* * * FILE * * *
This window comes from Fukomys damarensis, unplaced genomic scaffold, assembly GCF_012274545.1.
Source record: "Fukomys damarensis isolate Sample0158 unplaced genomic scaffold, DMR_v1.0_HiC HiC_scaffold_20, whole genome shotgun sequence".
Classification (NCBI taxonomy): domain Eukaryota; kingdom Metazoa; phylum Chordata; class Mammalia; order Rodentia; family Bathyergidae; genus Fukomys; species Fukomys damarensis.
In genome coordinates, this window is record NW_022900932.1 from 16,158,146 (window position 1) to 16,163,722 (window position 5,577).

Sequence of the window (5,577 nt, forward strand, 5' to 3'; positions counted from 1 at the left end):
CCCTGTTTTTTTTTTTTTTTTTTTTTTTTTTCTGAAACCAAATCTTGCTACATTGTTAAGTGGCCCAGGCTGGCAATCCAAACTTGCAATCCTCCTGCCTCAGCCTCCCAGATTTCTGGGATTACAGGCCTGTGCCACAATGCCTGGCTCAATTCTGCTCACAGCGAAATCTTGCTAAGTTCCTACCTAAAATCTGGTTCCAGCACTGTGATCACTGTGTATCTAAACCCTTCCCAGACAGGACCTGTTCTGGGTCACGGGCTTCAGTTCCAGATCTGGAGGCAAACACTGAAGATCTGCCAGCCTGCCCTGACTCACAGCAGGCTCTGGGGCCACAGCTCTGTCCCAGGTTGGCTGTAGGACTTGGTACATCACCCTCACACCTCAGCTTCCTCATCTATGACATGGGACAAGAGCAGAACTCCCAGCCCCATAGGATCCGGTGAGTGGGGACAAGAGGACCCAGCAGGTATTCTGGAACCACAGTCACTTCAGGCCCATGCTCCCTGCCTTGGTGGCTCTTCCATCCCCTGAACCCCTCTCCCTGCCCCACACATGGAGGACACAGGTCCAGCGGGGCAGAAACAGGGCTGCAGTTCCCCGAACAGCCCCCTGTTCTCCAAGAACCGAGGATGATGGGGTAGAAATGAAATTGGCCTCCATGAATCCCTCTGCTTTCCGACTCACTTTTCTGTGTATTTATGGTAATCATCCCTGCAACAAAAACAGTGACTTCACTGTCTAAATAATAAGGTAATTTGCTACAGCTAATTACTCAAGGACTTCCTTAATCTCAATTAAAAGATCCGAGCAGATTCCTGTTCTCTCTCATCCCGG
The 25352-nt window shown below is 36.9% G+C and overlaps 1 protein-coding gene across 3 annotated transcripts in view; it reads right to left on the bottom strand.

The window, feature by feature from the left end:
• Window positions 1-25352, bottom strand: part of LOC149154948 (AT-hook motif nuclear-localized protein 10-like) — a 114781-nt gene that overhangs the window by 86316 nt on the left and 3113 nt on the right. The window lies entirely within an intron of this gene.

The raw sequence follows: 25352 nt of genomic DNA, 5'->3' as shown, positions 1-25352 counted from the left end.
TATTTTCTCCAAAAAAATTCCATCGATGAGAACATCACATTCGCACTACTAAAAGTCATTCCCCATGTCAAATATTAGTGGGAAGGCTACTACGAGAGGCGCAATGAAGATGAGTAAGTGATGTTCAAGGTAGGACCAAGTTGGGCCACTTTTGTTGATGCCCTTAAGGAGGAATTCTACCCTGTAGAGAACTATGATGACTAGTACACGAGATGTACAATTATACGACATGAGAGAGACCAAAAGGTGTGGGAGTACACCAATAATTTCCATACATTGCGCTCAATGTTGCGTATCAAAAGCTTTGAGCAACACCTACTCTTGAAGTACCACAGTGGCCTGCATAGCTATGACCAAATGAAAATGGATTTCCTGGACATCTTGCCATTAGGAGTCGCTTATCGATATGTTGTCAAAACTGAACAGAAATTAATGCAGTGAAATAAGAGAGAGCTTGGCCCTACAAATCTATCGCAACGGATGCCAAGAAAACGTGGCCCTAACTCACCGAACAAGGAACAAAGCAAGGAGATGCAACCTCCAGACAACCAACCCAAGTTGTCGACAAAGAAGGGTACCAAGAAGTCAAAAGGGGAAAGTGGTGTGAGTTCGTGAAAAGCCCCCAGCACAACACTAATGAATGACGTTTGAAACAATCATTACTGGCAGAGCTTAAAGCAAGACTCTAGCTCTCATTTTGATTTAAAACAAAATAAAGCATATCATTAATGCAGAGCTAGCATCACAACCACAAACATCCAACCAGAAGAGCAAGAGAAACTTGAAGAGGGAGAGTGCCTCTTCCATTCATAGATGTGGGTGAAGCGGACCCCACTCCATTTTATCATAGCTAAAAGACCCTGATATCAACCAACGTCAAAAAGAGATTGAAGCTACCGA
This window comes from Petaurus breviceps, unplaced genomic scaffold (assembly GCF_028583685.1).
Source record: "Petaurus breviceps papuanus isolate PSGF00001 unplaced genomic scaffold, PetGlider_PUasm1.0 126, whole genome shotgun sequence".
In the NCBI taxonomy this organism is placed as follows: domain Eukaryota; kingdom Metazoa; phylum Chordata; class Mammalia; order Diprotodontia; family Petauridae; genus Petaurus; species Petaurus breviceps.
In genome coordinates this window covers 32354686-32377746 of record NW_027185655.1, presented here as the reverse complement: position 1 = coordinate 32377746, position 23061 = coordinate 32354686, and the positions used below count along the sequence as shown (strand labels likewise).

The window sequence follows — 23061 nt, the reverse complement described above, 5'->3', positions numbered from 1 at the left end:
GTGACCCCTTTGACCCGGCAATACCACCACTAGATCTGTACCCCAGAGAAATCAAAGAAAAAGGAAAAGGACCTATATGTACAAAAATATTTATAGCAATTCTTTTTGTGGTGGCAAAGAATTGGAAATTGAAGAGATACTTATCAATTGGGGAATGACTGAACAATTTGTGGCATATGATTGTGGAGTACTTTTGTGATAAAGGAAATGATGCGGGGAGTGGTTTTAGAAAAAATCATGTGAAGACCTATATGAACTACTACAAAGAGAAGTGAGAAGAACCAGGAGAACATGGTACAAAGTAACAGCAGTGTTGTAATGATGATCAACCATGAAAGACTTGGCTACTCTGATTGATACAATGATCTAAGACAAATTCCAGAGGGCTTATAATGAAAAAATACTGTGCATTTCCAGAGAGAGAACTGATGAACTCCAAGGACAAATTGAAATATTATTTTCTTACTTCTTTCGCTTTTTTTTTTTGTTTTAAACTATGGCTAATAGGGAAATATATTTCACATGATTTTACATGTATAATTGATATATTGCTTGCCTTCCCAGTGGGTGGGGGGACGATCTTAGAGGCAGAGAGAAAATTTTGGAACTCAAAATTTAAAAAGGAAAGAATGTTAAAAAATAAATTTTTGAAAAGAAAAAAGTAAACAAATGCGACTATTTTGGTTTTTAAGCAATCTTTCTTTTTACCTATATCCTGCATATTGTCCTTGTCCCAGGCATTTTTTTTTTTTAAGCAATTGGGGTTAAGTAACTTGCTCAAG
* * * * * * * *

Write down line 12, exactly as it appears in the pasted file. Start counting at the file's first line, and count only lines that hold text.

This window comes from Petaurus breviceps, unplaced genomic scaffold (assembly GCF_028583685.1).